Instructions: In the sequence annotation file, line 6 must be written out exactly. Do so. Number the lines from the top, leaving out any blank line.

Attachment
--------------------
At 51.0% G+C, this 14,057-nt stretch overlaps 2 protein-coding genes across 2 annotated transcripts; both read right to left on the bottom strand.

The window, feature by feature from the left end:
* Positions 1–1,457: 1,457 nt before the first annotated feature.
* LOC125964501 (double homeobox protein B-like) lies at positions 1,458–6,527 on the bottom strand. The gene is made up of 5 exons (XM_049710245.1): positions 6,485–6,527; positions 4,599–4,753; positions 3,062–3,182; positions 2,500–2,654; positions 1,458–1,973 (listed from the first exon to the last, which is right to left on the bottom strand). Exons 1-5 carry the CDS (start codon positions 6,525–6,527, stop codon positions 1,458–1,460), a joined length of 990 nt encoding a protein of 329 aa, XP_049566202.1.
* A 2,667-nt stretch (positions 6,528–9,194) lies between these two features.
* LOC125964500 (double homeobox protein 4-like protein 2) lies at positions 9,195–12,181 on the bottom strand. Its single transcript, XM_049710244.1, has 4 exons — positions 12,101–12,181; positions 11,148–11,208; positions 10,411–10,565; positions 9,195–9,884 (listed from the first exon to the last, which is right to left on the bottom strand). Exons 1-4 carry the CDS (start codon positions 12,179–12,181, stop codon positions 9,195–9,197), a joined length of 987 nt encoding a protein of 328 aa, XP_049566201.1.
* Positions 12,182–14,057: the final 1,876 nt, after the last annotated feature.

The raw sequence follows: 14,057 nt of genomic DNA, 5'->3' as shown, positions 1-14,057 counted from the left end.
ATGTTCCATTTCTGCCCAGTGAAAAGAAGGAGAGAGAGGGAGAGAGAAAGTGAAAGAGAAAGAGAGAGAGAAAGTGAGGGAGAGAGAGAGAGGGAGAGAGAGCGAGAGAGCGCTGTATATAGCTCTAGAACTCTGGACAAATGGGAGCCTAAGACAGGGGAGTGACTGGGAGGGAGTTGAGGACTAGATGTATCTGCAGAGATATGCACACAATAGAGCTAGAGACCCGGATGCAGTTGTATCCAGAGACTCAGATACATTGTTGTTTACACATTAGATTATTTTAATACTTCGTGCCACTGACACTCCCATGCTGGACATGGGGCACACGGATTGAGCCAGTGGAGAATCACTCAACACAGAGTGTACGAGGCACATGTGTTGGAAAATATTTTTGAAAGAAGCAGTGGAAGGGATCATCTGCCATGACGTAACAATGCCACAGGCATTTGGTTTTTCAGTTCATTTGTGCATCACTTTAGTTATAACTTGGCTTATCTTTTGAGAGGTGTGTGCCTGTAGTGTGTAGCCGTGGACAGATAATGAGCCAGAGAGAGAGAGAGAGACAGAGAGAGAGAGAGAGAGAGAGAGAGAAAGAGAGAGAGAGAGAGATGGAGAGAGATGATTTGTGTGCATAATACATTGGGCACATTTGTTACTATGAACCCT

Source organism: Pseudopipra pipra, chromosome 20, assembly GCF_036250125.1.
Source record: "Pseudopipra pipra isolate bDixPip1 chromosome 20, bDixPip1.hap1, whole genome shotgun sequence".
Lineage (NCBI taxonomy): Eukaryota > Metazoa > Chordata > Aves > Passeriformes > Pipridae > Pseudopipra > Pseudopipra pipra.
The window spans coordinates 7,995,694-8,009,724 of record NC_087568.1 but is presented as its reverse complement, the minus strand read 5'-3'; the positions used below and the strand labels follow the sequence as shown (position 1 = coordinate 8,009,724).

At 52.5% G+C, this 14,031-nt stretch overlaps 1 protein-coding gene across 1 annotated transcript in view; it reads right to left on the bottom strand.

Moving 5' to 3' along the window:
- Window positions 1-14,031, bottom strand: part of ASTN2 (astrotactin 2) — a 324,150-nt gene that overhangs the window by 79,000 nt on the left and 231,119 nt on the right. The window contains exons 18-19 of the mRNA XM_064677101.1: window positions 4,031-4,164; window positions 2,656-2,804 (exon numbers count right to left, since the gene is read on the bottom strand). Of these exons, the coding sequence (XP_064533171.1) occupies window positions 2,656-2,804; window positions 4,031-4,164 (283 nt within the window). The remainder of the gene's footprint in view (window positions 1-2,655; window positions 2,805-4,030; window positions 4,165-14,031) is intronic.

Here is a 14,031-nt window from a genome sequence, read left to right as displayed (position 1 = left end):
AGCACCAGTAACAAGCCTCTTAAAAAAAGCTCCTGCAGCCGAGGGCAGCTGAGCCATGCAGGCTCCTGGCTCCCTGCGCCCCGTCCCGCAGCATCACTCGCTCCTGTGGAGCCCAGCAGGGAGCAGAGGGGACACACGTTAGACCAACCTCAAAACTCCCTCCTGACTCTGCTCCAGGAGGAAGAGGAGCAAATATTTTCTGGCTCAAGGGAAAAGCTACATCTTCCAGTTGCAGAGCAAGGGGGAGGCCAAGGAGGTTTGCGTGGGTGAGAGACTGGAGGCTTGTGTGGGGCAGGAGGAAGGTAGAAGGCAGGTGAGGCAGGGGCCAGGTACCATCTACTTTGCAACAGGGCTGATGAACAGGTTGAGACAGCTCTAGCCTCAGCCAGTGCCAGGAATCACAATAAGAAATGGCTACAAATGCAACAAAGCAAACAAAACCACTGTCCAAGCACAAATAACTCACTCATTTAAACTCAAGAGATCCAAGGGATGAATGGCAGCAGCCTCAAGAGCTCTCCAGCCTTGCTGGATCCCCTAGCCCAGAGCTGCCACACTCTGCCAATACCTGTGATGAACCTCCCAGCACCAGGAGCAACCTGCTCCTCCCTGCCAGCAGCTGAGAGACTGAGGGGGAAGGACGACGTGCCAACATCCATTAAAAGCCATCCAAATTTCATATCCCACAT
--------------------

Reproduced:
* LOC125964500 (double homeobox protein 4-like protein 2) lies at positions 9,195–12,181 on the bottom strand. Its single transcript, XM_049710244.1, has 4 exons — positions 12,101–12,181; positions 11,148–11,208; positions 10,411–10,565; positions 9,195–9,884 (listed from the first exon to the last, which is right to left on the bottom strand). Exons 1-4 carry the CDS (start codon positions 12,179–12,181, stop codon positions 9,195–9,197), a joined length of 987 nt encoding a protein of 328 aa, XP_049566201.1.